Take one or two equine images and give us a short inside story that goes with the photograph.

This shot is special and is probably a good example of how I moved from shooting events to shooting in a more documentary style. I now think of almost all my work as documentary photography. It is documenting people, horses, landscapes in a way that shares the world around me with the rest of the world. This image was taken at local horse event, but I was more interested in what was happening out of the arena. This was an incredibly tender moment as the rain began to fall Phil responded to his horse’s gesture, walking over and allowing a moment of connection which I was lucky enough to capture. I remember his response to the image was quite emotional.


To me landscape photography isn’t about a perfect image. To me photography is all about storytelling, if there isn’t a story, it doesn’t matter how perfect the shot is, it isn’t going to resonate with people. I am attracted to telling stories that help me tell mine, that reflect my search for identity and place. I like creating images that have a certain amount of ambiguity to them. That are more a question than an answer. I began life on a very remote property in the bush, in the high country of the New England Tablelands. We had no electricity, no plumbing, and for me life unfolded beyond the reach of the modern world. My earliest memories are of the rhythms of the bush, storms rising, up through the gorges, the smell of horses, eucalyptus, kerosine and woodsmoke in the rain. It was a magic place that had a deep and lasting effect on me. A tension between the desire to live outside the safety, comfort and complexity of the modern world and the deep yearning to belong somewhere has always pulled at me, is a recurring theme in my work.

Comment on the almost sepia colour of your part of Australia in photography.

I guess That’s a question of style and I guess I definitely have a style or a signature, especially in the tones and colour I use. I used to work overseas a lot and coming home after being away a while was always emotional. I’d flick through inflight magazines featuring the familiar Australian landscapes, grateful to be home, grateful to be whole, and returning to our beautiful land. Yet I always found myself searching in vein for my landscapes. The glossy spreads would feature the red dirt of the interior or the sapphire blues of the coastline but not the beautiful soft tones of the middle; the tablelands and high country. This is my country. The colours and contours of these landscapes have a unique beauty. Harsh and yet soft and subtle. The light, the sky the air. Over the range but not out back. These are the landscapes I love. I think if I have a signature or style it is because these are the colours and textures I love, that comfort me, that call me home. I was asked recently how long it took to develop my style… I hope, is a lifelong journey. It takes a while for you to start trusting your own instincts and stop looking to emulate others but once you do it’s a never ending process of discovery and expression and evolution. So many things influence and change you and you always keep learning and growing. Creativity is a strange unaccountable thing.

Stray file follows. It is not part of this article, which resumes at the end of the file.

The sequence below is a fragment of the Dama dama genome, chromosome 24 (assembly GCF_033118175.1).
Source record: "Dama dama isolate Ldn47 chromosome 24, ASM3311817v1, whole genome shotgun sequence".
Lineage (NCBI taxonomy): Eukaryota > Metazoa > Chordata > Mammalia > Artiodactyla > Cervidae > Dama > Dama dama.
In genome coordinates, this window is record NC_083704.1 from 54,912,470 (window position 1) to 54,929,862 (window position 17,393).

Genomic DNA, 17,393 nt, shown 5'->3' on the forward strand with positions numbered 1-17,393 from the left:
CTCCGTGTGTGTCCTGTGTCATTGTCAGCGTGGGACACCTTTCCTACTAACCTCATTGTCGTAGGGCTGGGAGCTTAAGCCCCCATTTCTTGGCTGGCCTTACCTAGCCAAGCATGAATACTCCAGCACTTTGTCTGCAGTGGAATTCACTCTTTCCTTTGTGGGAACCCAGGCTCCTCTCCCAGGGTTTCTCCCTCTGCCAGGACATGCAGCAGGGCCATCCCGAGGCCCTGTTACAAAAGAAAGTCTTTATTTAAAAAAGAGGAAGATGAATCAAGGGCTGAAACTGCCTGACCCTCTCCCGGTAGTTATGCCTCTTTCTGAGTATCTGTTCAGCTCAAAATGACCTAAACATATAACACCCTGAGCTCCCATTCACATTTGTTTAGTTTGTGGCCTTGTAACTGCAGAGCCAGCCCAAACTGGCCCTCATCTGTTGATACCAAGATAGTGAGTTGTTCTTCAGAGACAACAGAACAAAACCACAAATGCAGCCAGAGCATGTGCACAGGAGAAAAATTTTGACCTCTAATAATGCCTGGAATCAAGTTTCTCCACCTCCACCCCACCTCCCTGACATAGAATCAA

The physical vastness and what you are wanting to capture and why? I approach landscape photography from a feeling or emotion. Its about using elements in the landscape to tell a story or express something. It’s usually more about what a place feels like to me rather than what it looks like. It’s funny, I still don’t really think of myself as a real landscape photographer even though I take a lot of pictures of landscapes! My most recent landscape collection ‘Fields Of Gold’ is a series celebrating the vast beauty of the snowy mountain high plains and the brumbies that call them home. Influenced by the early Australian impressionist paintings that always captured my imagination, these works to me are about capturing the freedom and promise of these these plains.

Can you expand on the importance of your skill within your rural community?

I am a part of an beautiful rural community here in Bungendore on the NSW Southern Tablelands. One that has given me friendships and creative partnerships with incredible people who inspire me endlessly.

My gallery is part of The Malbon, an incredible local business collective which includes local businesses and artisans its been such a huge opportunity for me to grow by business and expand my reach as an artist, and I have also been able to use my skills to support growth and evolution of the Malbon its a great partnership I am lucky to be part of an amazing and supportive rural community here in Bungendore.

I love this landscape here. Not the white-sand beaches of the coast not the red dust of the outback. I love the crisp air and muted colours up here, it’s harsh but it’s subtle and beautiful too. 


Jerusha McDowell


Jerusha McDowell

Rushe Photography Gallery open 7 days, Bungendore, NSW

Deborah Blakeley, Melbourne, Australia

Interview by Deborah Blakeley, March 2024

Images on this page are all rights reserved by Jerusha McDowell